# Mathematical Notes in the Wake of the Primary’s End

We finally have some hard answers on the popular vote.

According to Real Clear Politics, Hillary Clinton won the popular vote if you give zero votes to Obama in Michigan and/or you leave out estimates for the four caucus states that have not released popular vote totals (IA, NV, ME, WA).

However, if you use estimates for those four states and you give Obama the “uncommitted” vote in Michigan the final tally was:

Obama: 18,107,710
Clinton: 18,046,007

That’s 48.1 percent to 47.9 percent. Obama’s margin of victory was thinner than turnip soup, as Dan Rather would say.

Also, Open Left has a good rundown of when each candidate earned their delegates. (Obama pulled down more than Clinton in January and in February, there was essentially no difference in March, and Clinton beat Obama in April-June.) Noting that the only period where the results were truly lopsided was that post-Super Tuesday period in February, blogger tremayne notes:

Delegate-wise, Sen. Obama won the race by essentially tying Sen. Clinton on Super Duper Tuesday (can we go back to just regular-sized Super Tuesdays or smaller?) and then going on his “rest of Feb. run.” 121 of his 126 pledged delegate margin occurred in this period. And incidentally, only 4 of those 11 contests were caucuses which benefited Obama by a margin of +48. The other +73 pledged delegates in this period came from primary states.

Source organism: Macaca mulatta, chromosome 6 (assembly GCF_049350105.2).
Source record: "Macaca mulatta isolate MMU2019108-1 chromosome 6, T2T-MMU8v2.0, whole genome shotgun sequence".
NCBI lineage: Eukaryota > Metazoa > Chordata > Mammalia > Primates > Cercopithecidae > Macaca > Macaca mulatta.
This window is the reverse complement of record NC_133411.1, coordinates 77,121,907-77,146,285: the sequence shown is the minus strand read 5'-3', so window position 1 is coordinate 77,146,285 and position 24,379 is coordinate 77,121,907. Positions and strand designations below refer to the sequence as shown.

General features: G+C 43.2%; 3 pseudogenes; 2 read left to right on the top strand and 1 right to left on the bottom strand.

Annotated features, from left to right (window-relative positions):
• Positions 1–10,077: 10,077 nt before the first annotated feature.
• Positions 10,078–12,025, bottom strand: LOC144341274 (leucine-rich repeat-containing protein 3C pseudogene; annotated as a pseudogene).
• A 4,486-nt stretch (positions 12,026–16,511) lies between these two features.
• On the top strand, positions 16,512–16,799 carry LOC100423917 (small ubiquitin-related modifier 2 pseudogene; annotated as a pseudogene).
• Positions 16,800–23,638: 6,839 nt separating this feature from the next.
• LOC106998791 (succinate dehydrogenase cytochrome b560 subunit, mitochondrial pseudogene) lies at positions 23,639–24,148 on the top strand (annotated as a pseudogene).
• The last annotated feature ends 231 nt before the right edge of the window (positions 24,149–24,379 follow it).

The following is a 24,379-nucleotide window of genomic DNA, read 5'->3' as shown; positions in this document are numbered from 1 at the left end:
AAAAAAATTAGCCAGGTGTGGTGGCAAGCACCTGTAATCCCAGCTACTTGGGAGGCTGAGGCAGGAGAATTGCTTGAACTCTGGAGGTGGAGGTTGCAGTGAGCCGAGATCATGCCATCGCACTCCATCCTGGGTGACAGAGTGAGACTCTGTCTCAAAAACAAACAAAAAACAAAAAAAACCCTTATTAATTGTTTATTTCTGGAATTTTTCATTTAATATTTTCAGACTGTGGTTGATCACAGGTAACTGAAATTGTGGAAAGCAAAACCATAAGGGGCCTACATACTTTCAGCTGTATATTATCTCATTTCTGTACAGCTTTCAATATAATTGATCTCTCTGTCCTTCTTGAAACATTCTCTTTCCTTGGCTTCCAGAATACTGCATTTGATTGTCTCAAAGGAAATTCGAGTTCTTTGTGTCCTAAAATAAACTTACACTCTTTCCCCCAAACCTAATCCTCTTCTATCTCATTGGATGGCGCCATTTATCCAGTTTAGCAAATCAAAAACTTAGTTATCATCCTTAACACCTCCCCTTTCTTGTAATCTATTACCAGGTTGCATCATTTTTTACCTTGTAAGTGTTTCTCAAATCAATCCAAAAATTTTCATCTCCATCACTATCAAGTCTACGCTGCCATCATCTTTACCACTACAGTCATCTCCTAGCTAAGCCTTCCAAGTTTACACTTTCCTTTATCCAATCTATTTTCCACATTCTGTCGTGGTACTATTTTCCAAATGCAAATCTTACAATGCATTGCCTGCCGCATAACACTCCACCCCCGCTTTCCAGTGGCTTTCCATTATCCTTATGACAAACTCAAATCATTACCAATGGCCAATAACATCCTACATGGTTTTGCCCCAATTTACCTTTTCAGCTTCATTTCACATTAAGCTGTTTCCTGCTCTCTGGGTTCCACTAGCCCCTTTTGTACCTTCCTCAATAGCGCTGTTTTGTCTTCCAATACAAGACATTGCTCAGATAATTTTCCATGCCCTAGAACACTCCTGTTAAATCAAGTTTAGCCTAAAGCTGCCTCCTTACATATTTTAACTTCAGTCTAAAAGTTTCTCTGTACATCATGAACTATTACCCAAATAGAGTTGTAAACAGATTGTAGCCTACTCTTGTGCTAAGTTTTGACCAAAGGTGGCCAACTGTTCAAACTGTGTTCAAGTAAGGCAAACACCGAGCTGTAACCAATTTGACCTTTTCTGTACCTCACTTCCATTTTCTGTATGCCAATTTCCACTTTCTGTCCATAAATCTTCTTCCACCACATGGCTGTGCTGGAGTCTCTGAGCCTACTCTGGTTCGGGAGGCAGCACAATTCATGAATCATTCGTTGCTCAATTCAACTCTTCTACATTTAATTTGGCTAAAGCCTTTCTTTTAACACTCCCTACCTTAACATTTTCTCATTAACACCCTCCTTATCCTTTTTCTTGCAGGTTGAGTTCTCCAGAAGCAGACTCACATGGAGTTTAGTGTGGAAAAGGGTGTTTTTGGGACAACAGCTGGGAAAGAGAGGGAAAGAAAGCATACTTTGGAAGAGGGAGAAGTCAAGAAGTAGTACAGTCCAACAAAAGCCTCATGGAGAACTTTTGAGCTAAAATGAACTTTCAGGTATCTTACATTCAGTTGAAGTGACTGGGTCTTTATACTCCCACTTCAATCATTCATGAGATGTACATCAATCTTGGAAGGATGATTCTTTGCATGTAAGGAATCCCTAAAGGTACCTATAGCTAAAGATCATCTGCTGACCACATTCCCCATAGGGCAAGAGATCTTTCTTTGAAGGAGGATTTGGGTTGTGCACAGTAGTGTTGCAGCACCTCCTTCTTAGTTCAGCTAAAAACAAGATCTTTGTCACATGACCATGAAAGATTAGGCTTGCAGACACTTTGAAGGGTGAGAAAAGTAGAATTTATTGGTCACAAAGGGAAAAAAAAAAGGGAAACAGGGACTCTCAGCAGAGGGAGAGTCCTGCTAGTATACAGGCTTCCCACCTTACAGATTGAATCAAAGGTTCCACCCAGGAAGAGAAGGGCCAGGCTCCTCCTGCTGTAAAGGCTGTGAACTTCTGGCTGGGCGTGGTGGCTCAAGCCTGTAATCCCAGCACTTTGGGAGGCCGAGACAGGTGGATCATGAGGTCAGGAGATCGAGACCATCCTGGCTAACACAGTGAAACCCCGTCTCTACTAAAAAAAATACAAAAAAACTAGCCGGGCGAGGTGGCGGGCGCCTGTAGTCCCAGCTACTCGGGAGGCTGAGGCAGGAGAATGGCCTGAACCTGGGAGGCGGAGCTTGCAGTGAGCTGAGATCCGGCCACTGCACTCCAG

For an excellent article on how Obama’s people understood the rules of the race and the impact of the calendar from the very beginning, check this out.

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### WE CAME UP SHORT.

We just wrapped up a shorter-than-normal, urgent-as-ever fundraising drive and we came up about \$45,000 short of our \$300,000 goal.

That means we're going to have upwards of \$350,000, maybe more, to raise in online donations between now and June 30, when our fiscal year ends and we have to get to break-even. And even though there's zero cushion to miss the mark, we won't be all that in your face about our fundraising again until June.

So we urgently need this specific ask, what you're reading right now, to start bringing in more donations than it ever has. The reality, for these next few months and next few years, is that we have to start finding ways to grow our online supporter base in a big way—and we're optimistic we can keep making real headway by being real with you about this.

Because the bottom line: Corporations and powerful people with deep pockets will never sustain the type of journalism Mother Jones exists to do. The only investors who won’t let independent, investigative journalism down are the people who actually care about its future—you.

And we hope you might consider pitching in before moving on to whatever it is you're about to do next. We really need to see if we'll be able to raise more with this real estate on a daily basis than we have been, so we're hoping to see a promising start.